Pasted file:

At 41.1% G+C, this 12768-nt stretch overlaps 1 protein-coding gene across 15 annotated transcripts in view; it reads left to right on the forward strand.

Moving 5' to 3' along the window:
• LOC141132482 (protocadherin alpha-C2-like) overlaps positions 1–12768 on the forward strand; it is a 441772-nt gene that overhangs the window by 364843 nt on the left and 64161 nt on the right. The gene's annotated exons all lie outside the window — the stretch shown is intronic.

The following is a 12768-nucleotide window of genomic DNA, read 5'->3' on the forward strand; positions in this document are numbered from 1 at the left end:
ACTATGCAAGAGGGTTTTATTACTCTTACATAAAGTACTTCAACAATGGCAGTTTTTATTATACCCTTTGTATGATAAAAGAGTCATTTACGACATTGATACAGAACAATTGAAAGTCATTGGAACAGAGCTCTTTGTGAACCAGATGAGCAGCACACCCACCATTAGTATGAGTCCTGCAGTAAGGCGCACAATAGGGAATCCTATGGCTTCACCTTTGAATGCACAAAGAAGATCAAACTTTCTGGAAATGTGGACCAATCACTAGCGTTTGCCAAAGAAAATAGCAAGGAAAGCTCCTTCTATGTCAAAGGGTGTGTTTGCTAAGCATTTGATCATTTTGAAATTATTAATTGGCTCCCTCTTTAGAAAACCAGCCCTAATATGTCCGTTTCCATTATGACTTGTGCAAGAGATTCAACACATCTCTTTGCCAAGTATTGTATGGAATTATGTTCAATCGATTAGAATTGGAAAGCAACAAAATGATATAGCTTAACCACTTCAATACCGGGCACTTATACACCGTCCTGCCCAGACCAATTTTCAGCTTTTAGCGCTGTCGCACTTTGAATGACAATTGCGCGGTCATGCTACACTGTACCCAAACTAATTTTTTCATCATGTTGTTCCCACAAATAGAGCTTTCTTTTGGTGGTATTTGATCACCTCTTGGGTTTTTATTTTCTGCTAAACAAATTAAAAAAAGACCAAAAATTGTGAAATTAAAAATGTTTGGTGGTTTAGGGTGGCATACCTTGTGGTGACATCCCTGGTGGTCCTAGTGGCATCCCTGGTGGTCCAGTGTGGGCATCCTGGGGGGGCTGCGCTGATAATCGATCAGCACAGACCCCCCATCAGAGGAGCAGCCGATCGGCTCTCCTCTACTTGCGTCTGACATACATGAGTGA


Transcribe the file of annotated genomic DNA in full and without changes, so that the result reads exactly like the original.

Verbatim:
At 41.1% G+C, this 12768-nt stretch overlaps 1 protein-coding gene across 15 annotated transcripts in view; it reads left to right on the forward strand.

Moving 5' to 3' along the window:
• LOC141132482 (protocadherin alpha-C2-like) overlaps positions 1–12768 on the forward strand; it is a 441772-nt gene that overhangs the window by 364843 nt on the left and 64161 nt on the right. The gene's annotated exons all lie outside the window — the stretch shown is intronic.

The following is a 12768-nucleotide window of genomic DNA, read 5'->3' on the forward strand; positions in this document are numbered from 1 at the left end:
ACTATGCAAGAGGGTTTTATTACTCTTACATAAAGTACTTCAACAATGGCAGTTTTTATTATACCCTTTGTATGATAAAAGAGTCATTTACGACATTGATACAGAACAATTGAAAGTCATTGGAACAGAGCTCTTTGTGAACCAGATGAGCAGCACACCCACCATTAGTATGAGTCCTGCAGTAAGGCGCACAATAGGGAATCCTATGGCTTCACCTTTGAATGCACAAAGAAGATCAAACTTTCTGGAAATGTGGACCAATCACTAGCGTTTGCCAAAGAAAATAGCAAGGAAAGCTCCTTCTATGTCAAAGGGTGTGTTTGCTAAGCATTTGATCATTTTGAAATTATTAATTGGCTCCCTCTTTAGAAAACCAGCCCTAATATGTCCGTTTCCATTATGACTTGTGCAAGAGATTCAACACATCTCTTTGCCAAGTATTGTATGGAATTATGTTCAATCGATTAGAATTGGAAAGCAACAAAATGATATAGCTTAACCACTTCAATACCGGGCACTTATACACCGTCCTGCCCAGACCAATTTTCAGCTTTTAGCGCTGTCGCACTTTGAATGACAATTGCGCGGTCATGCTACACTGTACCCAAACTAATTTTTTCATCATGTTGTTCCCACAAATAGAGCTTTCTTTTGGTGGTATTTGATCACCTCTTGGGTTTTTATTTTCTGCTAAACAAATTAAAAAAAGACCAAAAATTGTGAAATTAAAAATGTTTGGTGGTTTAGGGTGGCATACCTTGTGGTGACATCCCTGGTGGTCCTAGTGGCATCCCTGGTGGTCCAGTGTGGGCATCCTGGGGGGGCTGCGCTGATAATCGATCAGCACAGACCCCCCATCAGAGGAGCAGCCGATCGGCTCTCCTCTACTTGCGTCTGACATACATGAGTGA